This scenic section of the Appalachian Trail is a perfect spot for city-dwellers. Just an hour and a half from New York City, Greenwood Lake is known for its pristine waters and summer aquatic activities. This 4.6 mile loop involves moderate climbing ability to reach the summit of Mombasha High Point. History buffs will enjoy exploring an abandoned settlement along the trail and on a clear day, views of New York City can be seen on the Southern horizon.
An unlikely hero, robbed of his parents and an identity, rises from obscurity to lead an intergalactic band of misfits to save the universe. Wise-cracking sidekicks, inspired by money, fame and revenge, join our reluctant hero against seemingly insurmountable odds. All of this occurs to an ass-kicking score and the perfect blend of action, comedy and adventure to make the science fiction tale behind it all immediately accessible to members of all demographics.
This is not to take away from the creative storytelling of James Gunn and his co-writers. But the prevailing wisdom entering last weekend’s record-breaking haul was that digging deep into Marvel’s stable of characters and pulling out a talking raccoon and tree amounted to a massive gamble by the studio that can seemingly do no wrong.
You can attribute the success of the film to brilliant marketing, the unbridled charisma of Hollywood’s latest “it” action/comedy actor in Chris Pratt (whose portrayal of Peter “Star Lord” Quill is already drawing comparisons to Harrison Ford’s Han Solo) or the name recognition of the greatest thing going in comic book movies right now. Understand, that’s tough for me to say as a DC Comics fanboy ever since I first picked up Alan Moore’s “For the Man Who Has Everything” in the early 1990s.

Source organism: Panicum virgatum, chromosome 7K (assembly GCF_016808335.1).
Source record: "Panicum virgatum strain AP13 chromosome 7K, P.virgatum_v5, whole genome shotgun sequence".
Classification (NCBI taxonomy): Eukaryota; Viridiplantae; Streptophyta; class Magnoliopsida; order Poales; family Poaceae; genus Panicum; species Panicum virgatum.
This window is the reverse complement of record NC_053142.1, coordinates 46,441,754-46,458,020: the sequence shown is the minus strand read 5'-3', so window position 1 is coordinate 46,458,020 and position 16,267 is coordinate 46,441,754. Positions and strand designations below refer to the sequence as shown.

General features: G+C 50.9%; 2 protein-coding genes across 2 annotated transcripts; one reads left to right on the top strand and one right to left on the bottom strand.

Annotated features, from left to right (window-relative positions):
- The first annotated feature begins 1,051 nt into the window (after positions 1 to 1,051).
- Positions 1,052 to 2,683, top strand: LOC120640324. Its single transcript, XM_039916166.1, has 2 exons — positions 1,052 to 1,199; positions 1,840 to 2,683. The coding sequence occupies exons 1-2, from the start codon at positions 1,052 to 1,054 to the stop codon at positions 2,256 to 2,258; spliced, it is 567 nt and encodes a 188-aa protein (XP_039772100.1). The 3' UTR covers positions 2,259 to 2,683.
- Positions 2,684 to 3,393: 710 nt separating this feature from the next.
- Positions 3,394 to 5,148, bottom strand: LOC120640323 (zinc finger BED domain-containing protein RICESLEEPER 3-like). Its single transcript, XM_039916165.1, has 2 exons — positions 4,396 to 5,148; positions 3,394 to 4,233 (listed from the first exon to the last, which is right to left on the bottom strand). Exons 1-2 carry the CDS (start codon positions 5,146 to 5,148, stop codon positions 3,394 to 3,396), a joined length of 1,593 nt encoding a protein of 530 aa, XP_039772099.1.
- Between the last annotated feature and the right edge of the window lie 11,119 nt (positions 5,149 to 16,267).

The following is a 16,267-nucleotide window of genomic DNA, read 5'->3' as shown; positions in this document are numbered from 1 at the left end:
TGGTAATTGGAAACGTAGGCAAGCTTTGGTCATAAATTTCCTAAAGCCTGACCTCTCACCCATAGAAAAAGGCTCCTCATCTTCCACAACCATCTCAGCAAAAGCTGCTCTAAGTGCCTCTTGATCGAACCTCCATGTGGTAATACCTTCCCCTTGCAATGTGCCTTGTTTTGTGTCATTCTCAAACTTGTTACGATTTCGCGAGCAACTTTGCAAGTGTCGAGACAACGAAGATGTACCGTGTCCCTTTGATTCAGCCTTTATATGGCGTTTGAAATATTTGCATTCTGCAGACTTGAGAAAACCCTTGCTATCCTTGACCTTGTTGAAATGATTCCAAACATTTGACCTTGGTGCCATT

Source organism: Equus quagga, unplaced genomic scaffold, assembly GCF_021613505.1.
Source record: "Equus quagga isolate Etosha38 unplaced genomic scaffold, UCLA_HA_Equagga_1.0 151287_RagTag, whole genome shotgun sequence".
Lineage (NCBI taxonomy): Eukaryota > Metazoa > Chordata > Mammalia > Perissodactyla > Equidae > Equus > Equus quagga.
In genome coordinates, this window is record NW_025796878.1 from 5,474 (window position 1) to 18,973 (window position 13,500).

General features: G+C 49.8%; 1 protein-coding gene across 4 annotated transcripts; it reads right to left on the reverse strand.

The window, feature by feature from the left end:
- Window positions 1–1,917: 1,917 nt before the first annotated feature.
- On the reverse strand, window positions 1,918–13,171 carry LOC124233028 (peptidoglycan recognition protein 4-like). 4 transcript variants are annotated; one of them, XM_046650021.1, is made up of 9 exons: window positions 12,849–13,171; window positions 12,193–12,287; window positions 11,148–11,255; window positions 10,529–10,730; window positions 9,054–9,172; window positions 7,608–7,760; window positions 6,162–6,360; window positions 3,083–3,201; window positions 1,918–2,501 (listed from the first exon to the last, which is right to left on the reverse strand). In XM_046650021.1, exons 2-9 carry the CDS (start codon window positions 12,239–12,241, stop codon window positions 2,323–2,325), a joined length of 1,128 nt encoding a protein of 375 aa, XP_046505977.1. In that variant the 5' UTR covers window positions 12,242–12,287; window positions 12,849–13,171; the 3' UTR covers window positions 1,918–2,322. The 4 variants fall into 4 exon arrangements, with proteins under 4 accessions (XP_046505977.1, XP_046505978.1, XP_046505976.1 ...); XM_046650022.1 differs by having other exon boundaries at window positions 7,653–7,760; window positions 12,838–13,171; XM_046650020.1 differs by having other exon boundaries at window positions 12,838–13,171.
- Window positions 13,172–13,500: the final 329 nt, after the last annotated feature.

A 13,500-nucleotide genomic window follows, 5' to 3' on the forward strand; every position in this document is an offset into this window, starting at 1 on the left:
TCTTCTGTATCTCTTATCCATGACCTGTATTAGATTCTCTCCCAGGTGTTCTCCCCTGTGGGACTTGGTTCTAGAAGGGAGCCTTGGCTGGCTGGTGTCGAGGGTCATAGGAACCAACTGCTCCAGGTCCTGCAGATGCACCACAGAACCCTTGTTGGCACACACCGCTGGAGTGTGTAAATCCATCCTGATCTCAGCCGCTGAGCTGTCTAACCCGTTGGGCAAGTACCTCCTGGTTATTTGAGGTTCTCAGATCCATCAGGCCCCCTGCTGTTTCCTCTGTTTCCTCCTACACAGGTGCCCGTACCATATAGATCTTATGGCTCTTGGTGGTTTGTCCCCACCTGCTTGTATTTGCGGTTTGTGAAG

But really, why were we all so blown away by Guardians’ success? We’ve seen the template before. Throw some fresh paint on it, add in the deep Marvel cosmic mythos that has only been tapped at the most shallow level by ‘Guardians,’ and make sure your ensemble cast is rounded out by likeable character actors like Bradley Cooper, John C. Reilly and Glenn freakin’ Close, and is it any wonder this movie turned out to be the sleeper hit of the summer?
Which is more fun?
Disdaining relatives' film-watching preferences or disdaining co-workers' tastes?
Or maybe simply snorting about box-office numbers?
Hollywood’s studios have some good news as the summer movie season kicks into high gear: Business is up.
The movie industry is on track to beat last year’s box-office record. The Memorial Day weekend’s blockbuster opening of “X-Men: Days of Future Past” grossed an impressive $111 million, and studios hope upcoming flicks on giant fighting robots, animated dragons and hyper-intelligent apes can keep that momentum going.
Box office revenue is up 3.3 percent so far this year compared with the same period in 2013, and that’s a strong sign given that ticket sales have generally been trending lower for the last decade. Audiences have thinned out amid heightened competition from video games, TV and other forms of entertainment.
What's the last movie you saw in a theater?
OK, not really. You can tell because several in this group appear to not have guns.
Ever had a friend who called or texted you when a certain movie was on or when a certain scene was coming up?
The movie in question doesn't have to be a fine film. And the particular scene might not be morally uplifting. But this friend wanted to alert you nonetheless.
Robin Williams as Dwight Eisenhower, left, and Forest Whitaker as Cecil Gaines in a scene from “Lee Daniels’ The Butler.”
“You hear nothing. You see nothing. You only serve.” Such are the instructions Cecil Gaines receives as he embarks on his daunting new job at the Eisenhower White House in “Lee Daniels’ The Butler.”
But of course Gaines, played by Forest Whitaker in a moving, grounded performance that anchors the film and blunts its riskier excesses, hears and sees everything.
And that means that over more than three decades on the job, he has a Forrest Gump-like view not only of the White House under seven presidents, but of the long arc of the civil rights struggle in 20th-century America. More here.
I'm really looking forward to seeing this movie. Do you have a favorite movie you've seen this summer?
On second thought, maybe there aren't really all that many.
Let's see, there's "Romy and Michele" and, uh, OK, let's move on.
You don't have to give a rip about Apollo 11 to enjoy this set-in-Australia story.
What movies would you include?
Did you know Rod Serling wrote the screenplay for "Seven Days in May"?